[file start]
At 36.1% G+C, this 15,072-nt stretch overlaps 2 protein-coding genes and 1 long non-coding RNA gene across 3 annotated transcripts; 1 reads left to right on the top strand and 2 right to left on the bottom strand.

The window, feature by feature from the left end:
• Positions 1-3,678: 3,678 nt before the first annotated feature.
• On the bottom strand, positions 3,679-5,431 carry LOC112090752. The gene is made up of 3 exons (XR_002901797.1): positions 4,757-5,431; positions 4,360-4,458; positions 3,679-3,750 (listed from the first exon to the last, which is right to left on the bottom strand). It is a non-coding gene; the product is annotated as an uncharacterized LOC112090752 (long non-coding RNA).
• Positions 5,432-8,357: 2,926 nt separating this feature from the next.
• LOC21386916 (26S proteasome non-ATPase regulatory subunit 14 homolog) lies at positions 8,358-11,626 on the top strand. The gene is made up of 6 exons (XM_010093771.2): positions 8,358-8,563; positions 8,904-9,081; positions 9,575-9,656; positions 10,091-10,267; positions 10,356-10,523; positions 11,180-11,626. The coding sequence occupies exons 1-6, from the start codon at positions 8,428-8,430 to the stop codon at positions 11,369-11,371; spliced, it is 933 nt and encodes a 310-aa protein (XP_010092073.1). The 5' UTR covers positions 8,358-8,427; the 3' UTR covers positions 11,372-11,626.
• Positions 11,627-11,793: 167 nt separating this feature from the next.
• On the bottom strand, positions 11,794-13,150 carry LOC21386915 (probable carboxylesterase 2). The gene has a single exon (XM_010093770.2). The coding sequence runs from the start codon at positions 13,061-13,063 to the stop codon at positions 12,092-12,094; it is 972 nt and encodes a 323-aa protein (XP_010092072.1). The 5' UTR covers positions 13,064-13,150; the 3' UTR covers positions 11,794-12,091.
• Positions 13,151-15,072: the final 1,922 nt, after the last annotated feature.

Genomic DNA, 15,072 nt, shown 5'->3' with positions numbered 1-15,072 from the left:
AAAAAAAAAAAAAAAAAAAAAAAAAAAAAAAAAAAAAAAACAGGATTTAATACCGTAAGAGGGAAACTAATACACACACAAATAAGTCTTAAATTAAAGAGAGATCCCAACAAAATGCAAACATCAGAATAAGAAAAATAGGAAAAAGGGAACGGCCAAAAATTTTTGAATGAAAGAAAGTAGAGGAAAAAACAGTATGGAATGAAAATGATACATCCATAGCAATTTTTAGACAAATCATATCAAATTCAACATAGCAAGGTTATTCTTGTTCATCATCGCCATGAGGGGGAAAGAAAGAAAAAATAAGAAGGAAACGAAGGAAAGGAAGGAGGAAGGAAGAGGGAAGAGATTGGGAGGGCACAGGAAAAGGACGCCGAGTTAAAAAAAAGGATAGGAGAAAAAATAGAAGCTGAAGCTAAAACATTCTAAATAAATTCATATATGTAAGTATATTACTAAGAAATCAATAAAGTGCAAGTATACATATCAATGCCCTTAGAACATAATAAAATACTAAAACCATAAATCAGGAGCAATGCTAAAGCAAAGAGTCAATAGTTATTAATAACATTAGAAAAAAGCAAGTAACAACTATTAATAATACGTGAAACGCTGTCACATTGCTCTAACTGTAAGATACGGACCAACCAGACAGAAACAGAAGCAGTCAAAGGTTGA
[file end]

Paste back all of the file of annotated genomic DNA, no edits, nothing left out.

At 36.1% G+C, this 15,072-nt stretch overlaps 2 protein-coding genes and 1 long non-coding RNA gene across 3 annotated transcripts; 1 reads left to right on the top strand and 2 right to left on the bottom strand.

The window, feature by feature from the left end:
• Positions 1-3,678: 3,678 nt before the first annotated feature.
• On the bottom strand, positions 3,679-5,431 carry LOC112090752. The gene is made up of 3 exons (XR_002901797.1): positions 4,757-5,431; positions 4,360-4,458; positions 3,679-3,750 (listed from the first exon to the last, which is right to left on the bottom strand). It is a non-coding gene; the product is annotated as an uncharacterized LOC112090752 (long non-coding RNA).
• Positions 5,432-8,357: 2,926 nt separating this feature from the next.
• LOC21386916 (26S proteasome non-ATPase regulatory subunit 14 homolog) lies at positions 8,358-11,626 on the top strand. The gene is made up of 6 exons (XM_010093771.2): positions 8,358-8,563; positions 8,904-9,081; positions 9,575-9,656; positions 10,091-10,267; positions 10,356-10,523; positions 11,180-11,626. The coding sequence occupies exons 1-6, from the start codon at positions 8,428-8,430 to the stop codon at positions 11,369-11,371; spliced, it is 933 nt and encodes a 310-aa protein (XP_010092073.1). The 5' UTR covers positions 8,358-8,427; the 3' UTR covers positions 11,372-11,626.
• Positions 11,627-11,793: 167 nt separating this feature from the next.
• On the bottom strand, positions 11,794-13,150 carry LOC21386915 (probable carboxylesterase 2). The gene has a single exon (XM_010093770.2). The coding sequence runs from the start codon at positions 13,061-13,063 to the stop codon at positions 12,092-12,094; it is 972 nt and encodes a 323-aa protein (XP_010092072.1). The 5' UTR covers positions 13,064-13,150; the 3' UTR covers positions 11,794-12,091.
• Positions 13,151-15,072: the final 1,922 nt, after the last annotated feature.

Genomic DNA, 15,072 nt, shown 5'->3' with positions numbered 1-15,072 from the left:
AAAAAAAAAAAAAAAAAAAAAAAAAAAAAAAAAAAAAAAACAGGATTTAATACCGTAAGAGGGAAACTAATACACACACAAATAAGTCTTAAATTAAAGAGAGATCCCAACAAAATGCAAACATCAGAATAAGAAAAATAGGAAAAAGGGAACGGCCAAAAATTTTTGAATGAAAGAAAGTAGAGGAAAAAACAGTATGGAATGAAAATGATACATCCATAGCAATTTTTAGACAAATCATATCAAATTCAACATAGCAAGGTTATTCTTGTTCATCATCGCCATGAGGGGGAAAGAAAGAAAAAATAAGAAGGAAACGAAGGAAAGGAAGGAGGAAGGAAGAGGGAAGAGATTGGGAGGGCACAGGAAAAGGACGCCGAGTTAAAAAAAAGGATAGGAGAAAAAATAGAAGCTGAAGCTAAAACATTCTAAATAAATTCATATATGTAAGTATATTACTAAGAAATCAATAAAGTGCAAGTATACATATCAATGCCCTTAGAACATAATAAAATACTAAAACCATAAATCAGGAGCAATGCTAAAGCAAAGAGTCAATAGTTATTAATAACATTAGAAAAAAGCAAGTAACAACTATTAATAATACGTGAAACGCTGTCACATTGCTCTAACTGTAAGATACGGACCAACCAGACAGAAACAGAAGCAGTCAAAGGTTGA